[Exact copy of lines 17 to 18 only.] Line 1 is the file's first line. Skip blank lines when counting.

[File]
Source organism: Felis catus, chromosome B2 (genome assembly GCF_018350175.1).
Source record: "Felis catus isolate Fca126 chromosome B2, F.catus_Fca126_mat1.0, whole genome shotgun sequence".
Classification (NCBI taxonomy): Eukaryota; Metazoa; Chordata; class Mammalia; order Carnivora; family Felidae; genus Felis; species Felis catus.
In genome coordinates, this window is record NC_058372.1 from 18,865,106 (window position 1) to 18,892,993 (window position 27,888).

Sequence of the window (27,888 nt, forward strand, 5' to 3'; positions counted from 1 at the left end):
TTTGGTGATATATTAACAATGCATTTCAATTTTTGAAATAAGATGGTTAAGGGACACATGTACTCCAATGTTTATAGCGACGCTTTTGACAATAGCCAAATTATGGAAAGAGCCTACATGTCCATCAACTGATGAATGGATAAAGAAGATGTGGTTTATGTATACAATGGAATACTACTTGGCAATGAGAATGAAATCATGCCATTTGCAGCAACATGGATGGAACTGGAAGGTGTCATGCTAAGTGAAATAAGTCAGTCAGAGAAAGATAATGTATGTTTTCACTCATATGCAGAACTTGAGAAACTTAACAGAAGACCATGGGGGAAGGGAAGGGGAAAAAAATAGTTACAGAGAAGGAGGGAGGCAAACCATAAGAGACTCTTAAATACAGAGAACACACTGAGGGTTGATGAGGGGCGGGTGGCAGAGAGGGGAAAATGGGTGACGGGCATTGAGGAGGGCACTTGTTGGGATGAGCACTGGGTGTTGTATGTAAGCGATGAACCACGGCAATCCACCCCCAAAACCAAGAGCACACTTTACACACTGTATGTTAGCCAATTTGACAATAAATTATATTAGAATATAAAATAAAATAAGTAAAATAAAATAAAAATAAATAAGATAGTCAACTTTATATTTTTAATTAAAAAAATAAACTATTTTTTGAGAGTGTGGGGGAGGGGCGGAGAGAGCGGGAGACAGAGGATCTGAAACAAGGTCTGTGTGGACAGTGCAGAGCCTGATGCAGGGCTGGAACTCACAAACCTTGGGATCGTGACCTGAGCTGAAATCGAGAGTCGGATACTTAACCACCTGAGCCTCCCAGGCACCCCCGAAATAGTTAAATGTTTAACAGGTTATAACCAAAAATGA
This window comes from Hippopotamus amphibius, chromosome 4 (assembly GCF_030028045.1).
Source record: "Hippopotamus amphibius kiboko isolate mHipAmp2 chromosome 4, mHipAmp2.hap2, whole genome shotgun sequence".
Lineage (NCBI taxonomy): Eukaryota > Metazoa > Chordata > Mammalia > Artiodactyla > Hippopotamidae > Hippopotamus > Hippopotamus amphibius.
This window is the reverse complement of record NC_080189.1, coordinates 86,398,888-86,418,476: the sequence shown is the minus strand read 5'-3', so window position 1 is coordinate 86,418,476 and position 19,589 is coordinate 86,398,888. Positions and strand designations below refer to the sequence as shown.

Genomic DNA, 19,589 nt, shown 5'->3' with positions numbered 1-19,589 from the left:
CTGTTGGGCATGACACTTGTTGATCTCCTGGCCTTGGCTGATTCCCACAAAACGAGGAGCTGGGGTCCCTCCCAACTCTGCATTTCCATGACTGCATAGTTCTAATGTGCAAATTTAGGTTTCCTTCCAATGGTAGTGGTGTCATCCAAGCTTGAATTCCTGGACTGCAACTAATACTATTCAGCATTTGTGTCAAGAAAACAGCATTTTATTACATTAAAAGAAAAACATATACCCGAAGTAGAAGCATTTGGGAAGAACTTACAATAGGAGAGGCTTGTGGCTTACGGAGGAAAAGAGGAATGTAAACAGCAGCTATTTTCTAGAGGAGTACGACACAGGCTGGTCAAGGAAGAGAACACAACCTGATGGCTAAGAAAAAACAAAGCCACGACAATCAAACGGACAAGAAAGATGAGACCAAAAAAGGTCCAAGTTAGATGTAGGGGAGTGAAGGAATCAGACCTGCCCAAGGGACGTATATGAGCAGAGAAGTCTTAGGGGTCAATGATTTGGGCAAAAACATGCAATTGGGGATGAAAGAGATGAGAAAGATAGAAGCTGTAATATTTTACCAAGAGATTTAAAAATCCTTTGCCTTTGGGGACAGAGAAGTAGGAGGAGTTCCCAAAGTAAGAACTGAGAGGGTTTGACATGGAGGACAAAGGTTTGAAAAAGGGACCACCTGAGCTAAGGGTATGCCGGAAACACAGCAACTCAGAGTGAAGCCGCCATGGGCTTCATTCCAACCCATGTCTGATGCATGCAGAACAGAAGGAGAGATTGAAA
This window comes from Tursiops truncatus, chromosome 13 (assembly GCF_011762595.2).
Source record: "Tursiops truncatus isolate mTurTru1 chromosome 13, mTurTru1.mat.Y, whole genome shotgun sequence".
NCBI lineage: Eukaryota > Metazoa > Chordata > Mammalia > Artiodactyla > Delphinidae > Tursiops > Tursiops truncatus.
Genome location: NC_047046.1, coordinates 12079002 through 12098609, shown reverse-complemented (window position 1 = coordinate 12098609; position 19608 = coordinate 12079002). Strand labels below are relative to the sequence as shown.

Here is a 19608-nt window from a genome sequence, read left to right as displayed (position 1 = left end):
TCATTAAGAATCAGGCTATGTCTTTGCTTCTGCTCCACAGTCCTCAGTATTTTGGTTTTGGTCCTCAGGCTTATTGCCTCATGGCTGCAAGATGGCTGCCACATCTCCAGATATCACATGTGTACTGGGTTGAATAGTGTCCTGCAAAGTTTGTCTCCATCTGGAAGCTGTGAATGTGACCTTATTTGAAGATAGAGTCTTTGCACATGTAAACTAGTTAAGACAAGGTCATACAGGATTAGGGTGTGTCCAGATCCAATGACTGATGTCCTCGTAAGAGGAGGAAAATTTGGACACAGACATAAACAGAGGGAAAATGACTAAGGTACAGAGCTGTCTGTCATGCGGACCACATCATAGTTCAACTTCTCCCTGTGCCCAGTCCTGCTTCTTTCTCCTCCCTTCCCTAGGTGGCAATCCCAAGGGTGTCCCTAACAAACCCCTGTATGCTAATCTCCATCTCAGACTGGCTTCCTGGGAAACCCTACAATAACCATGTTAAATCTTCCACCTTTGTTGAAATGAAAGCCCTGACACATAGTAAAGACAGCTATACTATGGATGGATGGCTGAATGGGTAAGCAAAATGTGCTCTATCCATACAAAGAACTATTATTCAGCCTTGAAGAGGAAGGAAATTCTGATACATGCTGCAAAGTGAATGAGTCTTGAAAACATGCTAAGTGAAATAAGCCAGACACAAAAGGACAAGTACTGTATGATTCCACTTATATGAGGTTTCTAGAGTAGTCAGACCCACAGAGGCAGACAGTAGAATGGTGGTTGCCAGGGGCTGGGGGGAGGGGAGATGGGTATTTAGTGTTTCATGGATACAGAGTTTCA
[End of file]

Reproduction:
Here is a 19608-nt window from a genome sequence, read left to right as displayed (position 1 = left end):
TCATTAAGAATCAGGCTATGTCTTTGCTTCTGCTCCACAGTCCTCAGTATTTTGGTTTTGGTCCTCAGGCTTATTGCCTCATGGCTGCAAGATGGCTGCCACATCTCCAGATATCACATGTGTACTGGGTTGAATAGTGTCCTGCAAAGTTTGTCTCCATCTGGAAGCTGTGAATGTGACCTTATTTGAAGATAGAGTCTTTGCACATGTAAACTAGTTAAGACAAGGTCATACAGGATTAGGGTGTGTCCAGATCCAATGACTGATGTCCTCGTAAGAGGAGGAAAATTTGGACACAGACATAAACAGAGGGAAAATGACTAAGGTACAGAGCTGTCTGTCATGCGGACCACATCATAGTTCAACTTCTCCCTGTGCCCAGTCCTGCTTCTTTCTCCTCCCTTCCCTAGGTGGCAATCCCAAGGGTGTCCCTAACAAACCCCTGTATGCTAATCTCCATCTCAGACTGGCTTCCTGGGAAACCCTACAATAACCATGTTAAATCTTCCACCTTTGTTGAAATGAAAGCCCTGACACATAGTAAAGACAGCTATACTATGGATGGATGGCTGAATGGGTAAGCAAAATGTGCTCTATCCATACAAAGAACTATTATTCAGCCTTGAAGAGGAAGGAAATTCTGATACATGCTGCAAAGTGAATGAGTCTTGAAAACATGCTAAGTGAAATAAGCCAGACACAAAAGGACAAGTACTGTATGATTCCACTTATATGAGGTTTCTAGAGTAGTCAGACCCACAGAGGCAGACAGTAGAATGGTGGTTGCCAGGGGCTGGGGGGAGGGGAGATGGGTATTTAGTGTTTCATGGATACAGAGTTTCA